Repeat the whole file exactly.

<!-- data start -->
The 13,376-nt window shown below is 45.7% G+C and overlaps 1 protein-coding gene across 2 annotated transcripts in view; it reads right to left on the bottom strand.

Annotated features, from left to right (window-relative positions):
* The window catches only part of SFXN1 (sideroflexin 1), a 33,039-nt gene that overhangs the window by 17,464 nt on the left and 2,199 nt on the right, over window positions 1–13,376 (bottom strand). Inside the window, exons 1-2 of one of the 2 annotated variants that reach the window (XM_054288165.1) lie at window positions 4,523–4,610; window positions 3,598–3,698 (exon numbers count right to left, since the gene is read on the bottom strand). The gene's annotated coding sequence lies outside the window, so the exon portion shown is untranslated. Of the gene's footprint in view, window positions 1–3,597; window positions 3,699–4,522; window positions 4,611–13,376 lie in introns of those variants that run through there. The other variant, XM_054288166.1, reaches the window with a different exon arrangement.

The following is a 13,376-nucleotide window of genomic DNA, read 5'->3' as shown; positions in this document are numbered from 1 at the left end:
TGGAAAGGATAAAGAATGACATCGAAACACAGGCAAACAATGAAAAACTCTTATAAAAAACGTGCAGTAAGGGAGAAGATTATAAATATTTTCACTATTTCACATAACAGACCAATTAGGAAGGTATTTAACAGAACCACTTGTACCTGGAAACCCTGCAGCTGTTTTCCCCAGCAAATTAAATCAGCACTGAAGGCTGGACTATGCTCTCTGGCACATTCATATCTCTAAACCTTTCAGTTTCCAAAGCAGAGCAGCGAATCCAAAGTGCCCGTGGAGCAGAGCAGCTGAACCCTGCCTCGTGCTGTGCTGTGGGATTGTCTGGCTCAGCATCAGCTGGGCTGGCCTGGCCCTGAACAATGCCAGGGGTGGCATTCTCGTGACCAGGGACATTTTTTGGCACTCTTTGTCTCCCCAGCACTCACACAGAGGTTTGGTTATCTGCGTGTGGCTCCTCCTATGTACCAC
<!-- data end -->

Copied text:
The 13,376-nt window shown below is 45.7% G+C and overlaps 1 protein-coding gene across 2 annotated transcripts in view; it reads right to left on the bottom strand.

Annotated features, from left to right (window-relative positions):
* The window catches only part of SFXN1 (sideroflexin 1), a 33,039-nt gene that overhangs the window by 17,464 nt on the left and 2,199 nt on the right, over window positions 1–13,376 (bottom strand). Inside the window, exons 1-2 of one of the 2 annotated variants that reach the window (XM_054288165.1) lie at window positions 4,523–4,610; window positions 3,598–3,698 (exon numbers count right to left, since the gene is read on the bottom strand). The gene's annotated coding sequence lies outside the window, so the exon portion shown is untranslated. Of the gene's footprint in view, window positions 1–3,597; window positions 3,699–4,522; window positions 4,611–13,376 lie in introns of those variants that run through there. The other variant, XM_054288166.1, reaches the window with a different exon arrangement.

The following is a 13,376-nucleotide window of genomic DNA, read 5'->3' as shown; positions in this document are numbered from 1 at the left end:
TGGAAAGGATAAAGAATGACATCGAAACACAGGCAAACAATGAAAAACTCTTATAAAAAACGTGCAGTAAGGGAGAAGATTATAAATATTTTCACTATTTCACATAACAGACCAATTAGGAAGGTATTTAACAGAACCACTTGTACCTGGAAACCCTGCAGCTGTTTTCCCCAGCAAATTAAATCAGCACTGAAGGCTGGACTATGCTCTCTGGCACATTCATATCTCTAAACCTTTCAGTTTCCAAAGCAGAGCAGCGAATCCAAAGTGCCCGTGGAGCAGAGCAGCTGAACCCTGCCTCGTGCTGTGCTGTGGGATTGTCTGGCTCAGCATCAGCTGGGCTGGCCTGGCCCTGAACAATGCCAGGGGTGGCATTCTCGTGACCAGGGACATTTTTTGGCACTCTTTGTCTCCCCAGCACTCACACAGAGGTTTGGTTATCTGCGTGTGGCTCCTCCTATGTACCAC